However, the real icing on the cake this hour was the brave and unexpected final scene. After Sahjhan had been captured in a special urn, thanks to brainwashed Holtz acolyte Justin (Laurel Holloman) switching allegiance, Wes was discovered and taken to hospital. And while it's customary for these shows to wrap things up nicely, with Angel having learned the extenuating circumstances surrounding Wes's "betrayal", the moment when Angel met with Wes in his hospital bed took a genuinely unsettling twist. Instead of forgiving him (a resolution even the title of the episode subconsciously nudged us towards expecting), Angel instead tried to suffocate his best-friend—screaming "You're a dead man, Pryce! You're Dead!" I mean, wow. One imagines they're going to patch things up, as there are two more seasons left, but that was a big shock. A sign that Angel is developing into the darker, unpredictable drama I think it always wanted to be. In contrast to BtVS, which has aspirations to grow mature but is simply better at being breezy fun.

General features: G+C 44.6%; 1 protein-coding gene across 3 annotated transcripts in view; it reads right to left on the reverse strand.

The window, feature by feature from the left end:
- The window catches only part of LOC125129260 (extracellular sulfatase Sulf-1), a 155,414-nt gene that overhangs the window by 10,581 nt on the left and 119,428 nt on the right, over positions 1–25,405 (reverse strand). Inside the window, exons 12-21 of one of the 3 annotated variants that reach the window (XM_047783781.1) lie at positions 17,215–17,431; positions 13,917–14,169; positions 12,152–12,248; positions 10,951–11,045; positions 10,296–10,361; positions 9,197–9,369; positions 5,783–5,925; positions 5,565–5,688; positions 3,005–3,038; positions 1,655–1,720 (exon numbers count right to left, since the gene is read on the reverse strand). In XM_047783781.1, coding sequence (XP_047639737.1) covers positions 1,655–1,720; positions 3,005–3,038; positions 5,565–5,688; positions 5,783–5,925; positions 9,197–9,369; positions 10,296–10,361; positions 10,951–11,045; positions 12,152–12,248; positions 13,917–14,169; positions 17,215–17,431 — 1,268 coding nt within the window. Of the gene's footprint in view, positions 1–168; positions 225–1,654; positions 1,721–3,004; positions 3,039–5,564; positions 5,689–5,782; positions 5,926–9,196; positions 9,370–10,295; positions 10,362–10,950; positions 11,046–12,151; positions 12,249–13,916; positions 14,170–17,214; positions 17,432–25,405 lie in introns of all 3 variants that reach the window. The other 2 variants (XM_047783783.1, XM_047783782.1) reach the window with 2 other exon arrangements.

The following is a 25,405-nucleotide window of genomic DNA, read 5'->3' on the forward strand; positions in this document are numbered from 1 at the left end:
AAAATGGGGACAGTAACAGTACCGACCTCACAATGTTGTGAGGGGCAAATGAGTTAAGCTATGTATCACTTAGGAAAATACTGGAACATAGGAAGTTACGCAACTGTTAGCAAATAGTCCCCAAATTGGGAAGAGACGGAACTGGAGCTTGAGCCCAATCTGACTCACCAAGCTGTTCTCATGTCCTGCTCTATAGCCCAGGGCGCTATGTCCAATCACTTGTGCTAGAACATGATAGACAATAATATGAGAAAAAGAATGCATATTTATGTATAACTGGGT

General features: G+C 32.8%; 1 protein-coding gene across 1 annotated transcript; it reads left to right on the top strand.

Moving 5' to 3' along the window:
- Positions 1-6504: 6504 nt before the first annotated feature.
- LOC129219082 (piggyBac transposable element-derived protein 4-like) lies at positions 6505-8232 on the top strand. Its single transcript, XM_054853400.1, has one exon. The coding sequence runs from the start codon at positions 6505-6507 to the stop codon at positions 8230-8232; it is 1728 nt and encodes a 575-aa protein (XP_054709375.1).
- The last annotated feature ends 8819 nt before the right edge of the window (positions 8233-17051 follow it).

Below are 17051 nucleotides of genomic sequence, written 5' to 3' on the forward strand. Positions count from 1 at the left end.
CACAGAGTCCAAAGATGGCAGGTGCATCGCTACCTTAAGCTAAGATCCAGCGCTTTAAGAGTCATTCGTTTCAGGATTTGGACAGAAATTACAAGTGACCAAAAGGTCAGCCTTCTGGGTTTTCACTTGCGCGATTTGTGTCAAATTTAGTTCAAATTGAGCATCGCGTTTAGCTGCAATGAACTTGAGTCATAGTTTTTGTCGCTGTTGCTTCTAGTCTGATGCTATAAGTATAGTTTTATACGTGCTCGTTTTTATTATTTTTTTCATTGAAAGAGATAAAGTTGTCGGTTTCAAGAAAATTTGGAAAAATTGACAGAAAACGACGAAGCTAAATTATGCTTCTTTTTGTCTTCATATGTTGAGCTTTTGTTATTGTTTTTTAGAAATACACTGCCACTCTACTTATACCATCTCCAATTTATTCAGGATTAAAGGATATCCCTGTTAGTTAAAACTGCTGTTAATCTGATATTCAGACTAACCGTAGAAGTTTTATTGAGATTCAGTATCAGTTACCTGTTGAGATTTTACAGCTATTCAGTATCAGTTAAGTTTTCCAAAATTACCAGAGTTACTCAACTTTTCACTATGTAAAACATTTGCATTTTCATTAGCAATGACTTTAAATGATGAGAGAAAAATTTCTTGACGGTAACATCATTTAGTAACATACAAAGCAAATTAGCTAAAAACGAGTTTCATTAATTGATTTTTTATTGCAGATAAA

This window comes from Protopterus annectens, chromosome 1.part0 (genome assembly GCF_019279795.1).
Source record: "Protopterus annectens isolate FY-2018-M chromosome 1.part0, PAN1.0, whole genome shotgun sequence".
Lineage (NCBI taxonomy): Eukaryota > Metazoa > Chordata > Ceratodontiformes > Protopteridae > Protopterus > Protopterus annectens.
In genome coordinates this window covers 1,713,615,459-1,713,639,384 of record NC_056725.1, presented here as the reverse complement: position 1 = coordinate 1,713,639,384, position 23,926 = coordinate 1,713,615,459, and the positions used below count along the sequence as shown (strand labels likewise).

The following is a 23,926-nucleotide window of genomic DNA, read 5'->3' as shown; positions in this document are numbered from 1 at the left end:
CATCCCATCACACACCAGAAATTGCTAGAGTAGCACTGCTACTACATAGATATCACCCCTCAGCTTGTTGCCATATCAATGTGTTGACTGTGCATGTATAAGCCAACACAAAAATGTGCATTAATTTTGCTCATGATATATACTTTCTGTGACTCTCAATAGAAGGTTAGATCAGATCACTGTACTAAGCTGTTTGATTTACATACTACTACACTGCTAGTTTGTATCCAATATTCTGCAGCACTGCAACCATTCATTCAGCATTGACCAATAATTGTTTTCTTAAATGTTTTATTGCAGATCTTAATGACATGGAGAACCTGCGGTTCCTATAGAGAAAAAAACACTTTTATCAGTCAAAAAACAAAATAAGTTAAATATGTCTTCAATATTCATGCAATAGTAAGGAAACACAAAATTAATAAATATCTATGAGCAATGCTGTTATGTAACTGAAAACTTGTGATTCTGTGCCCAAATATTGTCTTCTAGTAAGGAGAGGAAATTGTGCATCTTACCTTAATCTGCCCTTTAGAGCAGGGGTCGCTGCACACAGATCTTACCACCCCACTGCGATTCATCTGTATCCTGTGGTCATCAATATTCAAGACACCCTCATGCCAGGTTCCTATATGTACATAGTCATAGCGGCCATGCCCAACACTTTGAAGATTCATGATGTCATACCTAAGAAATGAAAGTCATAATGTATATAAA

written by Jeffrey Bell • directed by Turi Meyer • 15 April 2002 • The WB